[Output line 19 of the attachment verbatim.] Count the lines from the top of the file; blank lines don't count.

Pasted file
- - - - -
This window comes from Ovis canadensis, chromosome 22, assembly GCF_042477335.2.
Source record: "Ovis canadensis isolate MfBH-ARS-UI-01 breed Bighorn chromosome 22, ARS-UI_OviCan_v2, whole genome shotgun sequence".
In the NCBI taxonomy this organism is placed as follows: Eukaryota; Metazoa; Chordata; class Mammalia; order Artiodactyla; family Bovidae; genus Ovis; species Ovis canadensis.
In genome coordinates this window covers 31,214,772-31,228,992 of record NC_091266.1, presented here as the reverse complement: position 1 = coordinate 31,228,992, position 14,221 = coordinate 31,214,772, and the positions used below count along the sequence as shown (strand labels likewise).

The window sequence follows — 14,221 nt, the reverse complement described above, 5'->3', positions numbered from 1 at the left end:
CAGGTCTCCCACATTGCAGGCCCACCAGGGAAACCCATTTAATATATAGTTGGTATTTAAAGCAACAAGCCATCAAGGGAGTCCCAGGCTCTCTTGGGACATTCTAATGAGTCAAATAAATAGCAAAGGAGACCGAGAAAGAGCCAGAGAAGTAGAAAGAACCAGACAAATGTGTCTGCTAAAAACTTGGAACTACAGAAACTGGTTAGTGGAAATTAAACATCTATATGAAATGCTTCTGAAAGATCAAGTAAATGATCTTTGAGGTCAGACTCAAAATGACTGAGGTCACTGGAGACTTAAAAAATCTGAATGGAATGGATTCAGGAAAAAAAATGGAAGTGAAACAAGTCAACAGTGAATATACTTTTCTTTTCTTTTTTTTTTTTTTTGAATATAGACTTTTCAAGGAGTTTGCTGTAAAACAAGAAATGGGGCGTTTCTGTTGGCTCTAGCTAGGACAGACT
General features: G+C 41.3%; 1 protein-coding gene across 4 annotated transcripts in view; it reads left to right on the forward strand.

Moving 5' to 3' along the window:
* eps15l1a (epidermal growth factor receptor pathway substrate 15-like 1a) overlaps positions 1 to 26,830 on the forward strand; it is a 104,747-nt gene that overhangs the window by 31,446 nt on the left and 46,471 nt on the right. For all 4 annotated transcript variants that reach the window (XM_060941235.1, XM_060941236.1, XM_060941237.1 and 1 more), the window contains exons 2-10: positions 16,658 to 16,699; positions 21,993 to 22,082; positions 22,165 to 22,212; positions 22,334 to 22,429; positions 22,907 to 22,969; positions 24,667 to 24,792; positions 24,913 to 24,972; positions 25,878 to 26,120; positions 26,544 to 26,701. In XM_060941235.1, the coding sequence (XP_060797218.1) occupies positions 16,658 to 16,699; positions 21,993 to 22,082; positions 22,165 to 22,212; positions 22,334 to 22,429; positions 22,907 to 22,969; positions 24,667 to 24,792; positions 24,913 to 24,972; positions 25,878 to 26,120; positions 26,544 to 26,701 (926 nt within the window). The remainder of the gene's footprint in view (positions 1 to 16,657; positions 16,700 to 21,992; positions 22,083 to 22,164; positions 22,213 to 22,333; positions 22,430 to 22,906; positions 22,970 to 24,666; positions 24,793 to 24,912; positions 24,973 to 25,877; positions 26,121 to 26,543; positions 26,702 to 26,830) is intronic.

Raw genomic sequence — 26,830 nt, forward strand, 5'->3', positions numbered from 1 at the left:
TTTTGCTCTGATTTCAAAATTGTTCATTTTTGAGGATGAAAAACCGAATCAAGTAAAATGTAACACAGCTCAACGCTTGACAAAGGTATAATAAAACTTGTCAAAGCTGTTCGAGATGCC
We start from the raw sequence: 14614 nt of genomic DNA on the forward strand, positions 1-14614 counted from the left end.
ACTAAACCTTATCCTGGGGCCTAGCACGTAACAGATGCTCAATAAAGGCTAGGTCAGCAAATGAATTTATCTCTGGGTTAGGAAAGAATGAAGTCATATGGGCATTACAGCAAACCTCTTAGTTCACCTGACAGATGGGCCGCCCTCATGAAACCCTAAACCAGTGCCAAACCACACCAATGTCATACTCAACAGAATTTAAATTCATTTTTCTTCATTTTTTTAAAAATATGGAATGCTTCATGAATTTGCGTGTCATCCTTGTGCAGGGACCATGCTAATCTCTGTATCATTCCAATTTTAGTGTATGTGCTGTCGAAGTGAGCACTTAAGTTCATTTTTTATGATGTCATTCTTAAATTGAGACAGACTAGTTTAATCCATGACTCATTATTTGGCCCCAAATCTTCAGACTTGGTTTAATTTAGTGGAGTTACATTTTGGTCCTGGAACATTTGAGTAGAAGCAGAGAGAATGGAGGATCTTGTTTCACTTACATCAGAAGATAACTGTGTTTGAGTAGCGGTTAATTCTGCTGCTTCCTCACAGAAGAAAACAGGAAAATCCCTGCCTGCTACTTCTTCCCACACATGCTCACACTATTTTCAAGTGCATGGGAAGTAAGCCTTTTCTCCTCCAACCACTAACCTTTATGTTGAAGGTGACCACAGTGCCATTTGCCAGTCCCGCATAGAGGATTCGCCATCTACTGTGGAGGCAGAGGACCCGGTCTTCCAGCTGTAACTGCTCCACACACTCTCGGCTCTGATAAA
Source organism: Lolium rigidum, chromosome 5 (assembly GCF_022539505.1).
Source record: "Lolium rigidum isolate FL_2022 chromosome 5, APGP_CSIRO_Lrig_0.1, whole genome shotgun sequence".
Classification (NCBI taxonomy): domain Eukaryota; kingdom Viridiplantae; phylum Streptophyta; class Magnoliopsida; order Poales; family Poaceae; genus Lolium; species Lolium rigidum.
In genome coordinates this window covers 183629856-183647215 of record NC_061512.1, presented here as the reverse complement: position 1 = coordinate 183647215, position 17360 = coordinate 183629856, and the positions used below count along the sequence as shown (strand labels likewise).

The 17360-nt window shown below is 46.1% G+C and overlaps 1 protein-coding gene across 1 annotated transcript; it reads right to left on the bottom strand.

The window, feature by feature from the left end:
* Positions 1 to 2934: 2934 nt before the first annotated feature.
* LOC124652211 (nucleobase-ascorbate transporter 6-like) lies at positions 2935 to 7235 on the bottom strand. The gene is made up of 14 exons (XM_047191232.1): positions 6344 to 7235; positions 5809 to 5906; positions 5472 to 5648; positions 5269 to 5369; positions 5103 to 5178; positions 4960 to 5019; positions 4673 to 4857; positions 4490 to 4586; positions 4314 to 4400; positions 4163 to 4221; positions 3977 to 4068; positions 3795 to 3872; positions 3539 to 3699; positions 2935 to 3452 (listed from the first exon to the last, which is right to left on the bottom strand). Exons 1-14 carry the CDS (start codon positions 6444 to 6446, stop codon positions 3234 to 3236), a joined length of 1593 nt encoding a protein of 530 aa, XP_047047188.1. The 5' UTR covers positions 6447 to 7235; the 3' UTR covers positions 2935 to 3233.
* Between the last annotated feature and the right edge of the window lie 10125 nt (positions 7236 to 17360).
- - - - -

The window, feature by feature from the left end: